Canine Influenza – A Year Round Concern

The cold winter months are typically peak flu season, right? Well, in humans that’s true. But when it comes to the furry members of our family the flu is a year round canine health concern. It’s vital for every dog owner to know the risks of canine influenza, the dog symptoms to watch for and what to do if you have a sick dog.

Flu Facts

  • Canine flu is a fairly recent problem having been first diagnosed in 2004. It originally mutated from equine influenza and was initially detected among the greyhound population found in racing kennels. Over the past 10 years, the dog flu has spread and become more common among all dog breeds.
  • Currently there has never been even one case of canine influenza being transferred from a dog to a person. However, flu viruses have been known to successfully modify themselves to infect other animals so there is always a possibility that people could be at risk.
  • Canine flu is highly infectious. Dogs who are exposed to it have close to a 100% chance of getting the flu. Senior dogs and puppies are more susceptible to serious illness if infected.
  • Since it is spread via airborne particles, being on the receiving end of another pooches’ sneeze or cough is enough to make your dog sick. Also, the virus has the ability to survive on surfaces for up to 48 hours so sharing a toy or food bowl with an infected friend can spread it more quickly.
  • Unfortunately, dogs are the most contagious during the early days of incubation when symptoms are not always noticed. That’s how your dog’s furry pals pass it on to him before anyone knows they’re sick.

 

Dog Symptoms

  • Mild – Mild cases of influenza will usually manifest with a wet cough and a runny nose. Also pay attention if your dog is having difficulty breathing, a loss of appetite or excessive fatigue.
  • Severe – In more extreme cases, sick dogs have an elevated fever usually higher than 104 degrees Fahrenheit. Signs of dog illness will progress rapidly and can develop into pneumonia or canine respiratory disease. With more complicated cases dogs can even cough up blood.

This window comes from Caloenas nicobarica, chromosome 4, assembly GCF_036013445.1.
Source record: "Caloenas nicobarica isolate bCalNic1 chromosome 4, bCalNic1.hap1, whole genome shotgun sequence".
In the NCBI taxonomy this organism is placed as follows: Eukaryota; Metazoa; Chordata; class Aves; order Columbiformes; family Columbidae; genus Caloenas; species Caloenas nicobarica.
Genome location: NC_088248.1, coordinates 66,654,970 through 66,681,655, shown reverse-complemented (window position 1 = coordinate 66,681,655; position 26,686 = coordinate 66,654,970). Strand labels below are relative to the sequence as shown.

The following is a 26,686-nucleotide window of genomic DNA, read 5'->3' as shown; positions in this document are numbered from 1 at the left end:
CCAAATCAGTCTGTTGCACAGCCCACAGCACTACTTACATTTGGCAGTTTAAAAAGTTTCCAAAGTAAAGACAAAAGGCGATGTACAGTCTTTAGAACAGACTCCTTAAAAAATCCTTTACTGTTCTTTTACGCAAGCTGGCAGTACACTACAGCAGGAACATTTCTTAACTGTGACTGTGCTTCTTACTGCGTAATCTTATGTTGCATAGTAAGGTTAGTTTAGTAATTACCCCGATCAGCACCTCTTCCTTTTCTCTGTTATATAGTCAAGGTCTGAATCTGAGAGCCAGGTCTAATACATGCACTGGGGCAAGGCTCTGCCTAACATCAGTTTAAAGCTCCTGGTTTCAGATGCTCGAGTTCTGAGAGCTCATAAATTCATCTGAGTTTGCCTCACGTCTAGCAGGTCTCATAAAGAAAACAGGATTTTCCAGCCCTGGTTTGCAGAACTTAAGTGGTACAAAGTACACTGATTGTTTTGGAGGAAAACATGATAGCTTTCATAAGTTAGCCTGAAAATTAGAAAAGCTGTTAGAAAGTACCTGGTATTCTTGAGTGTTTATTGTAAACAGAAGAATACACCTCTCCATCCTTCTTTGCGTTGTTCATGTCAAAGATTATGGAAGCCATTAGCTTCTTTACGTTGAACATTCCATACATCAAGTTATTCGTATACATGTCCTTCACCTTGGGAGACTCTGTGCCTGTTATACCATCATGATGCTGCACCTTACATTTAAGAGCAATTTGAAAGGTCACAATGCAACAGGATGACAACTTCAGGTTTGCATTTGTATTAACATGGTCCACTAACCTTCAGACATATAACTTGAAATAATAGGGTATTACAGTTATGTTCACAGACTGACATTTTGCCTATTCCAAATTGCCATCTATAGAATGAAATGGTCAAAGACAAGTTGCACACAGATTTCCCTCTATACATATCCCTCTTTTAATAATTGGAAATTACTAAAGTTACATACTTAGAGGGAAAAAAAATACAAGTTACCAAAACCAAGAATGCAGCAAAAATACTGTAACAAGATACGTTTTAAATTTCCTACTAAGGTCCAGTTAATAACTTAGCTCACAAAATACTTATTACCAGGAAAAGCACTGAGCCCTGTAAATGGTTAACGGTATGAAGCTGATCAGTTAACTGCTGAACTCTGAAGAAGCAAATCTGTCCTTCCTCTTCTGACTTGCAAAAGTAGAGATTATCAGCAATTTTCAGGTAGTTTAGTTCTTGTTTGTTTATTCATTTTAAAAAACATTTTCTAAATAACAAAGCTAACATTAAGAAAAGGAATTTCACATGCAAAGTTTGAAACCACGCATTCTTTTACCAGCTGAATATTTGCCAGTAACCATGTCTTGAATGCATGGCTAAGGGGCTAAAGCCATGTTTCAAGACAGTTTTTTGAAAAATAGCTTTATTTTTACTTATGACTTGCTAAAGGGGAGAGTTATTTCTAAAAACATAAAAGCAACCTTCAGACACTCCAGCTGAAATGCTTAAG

The Dog Flu is Treatable

  • Once your dog shows any flu symptoms it is imperative that you steer clear of other dogs. No dog parks. No kennels. No play dates.
  • Treatment is designed to support your dogs’ immune system so she can fight the infection. Steps may include medication, plenty of fluids to prevent dehydration and lots of rest – Sound familiar? These are the steps we use when we catch that nasty bug ourselves!
  • In the case of a secondary bacterial infection a broad-spectrum antibiotic may be recommended.
  • A hospital visit may be necessary in those cases where influenza progresses to pneumonia. In these cases, your dog has a vastly improved chance of recovery if given intravenous fluids and antibiotics. Oxygen therapy may also be required.
  • Be patient. In mild cases, your sick dog should be back to his healthy self in 2-3 weeks. With more severe cases it could take up to five weeks.

Prevention

  • There is a vaccine that can reduce your dog’s chance of contracting influenza however it is not a guarantee. Usually, if exposed, a vaccinated dog can still catch the flu but the effects will be milder and for a shorter duration. If your dog is frequently exposed to other dogs you should probably ask your pet’s vet about the vaccine.
  • The only way to prevent canine influenza is to avoid exposure. Certainly be careful to keep your dog away from any doggie friends that are sneezing, coughing or have a runny nose.
  • Don’t let you dog play with any toys or other items used by a dog exhibiting flu-like symptoms.
  • The virus can live on human hands for up to 12 hours and on clothes for up to 24 hours so be sure to wash both to avoid spreading it between animals.
  • You can attempt to kill the virus in your home by using common household disinfectants such as bleach.

The Final Word from Dr. Pol. . .

“You’re out with your dog. You see a dog with a runny nose or coughing. RUN! Ok . . . maybe just turn around and walk away, quickly. This thing spreads so fast. Protect your dog by avoiding exposure to the virus when you see it.”

Alex Tosian, Production Assistant brings in her puppy to see Dr. Brenda Grettenberger.

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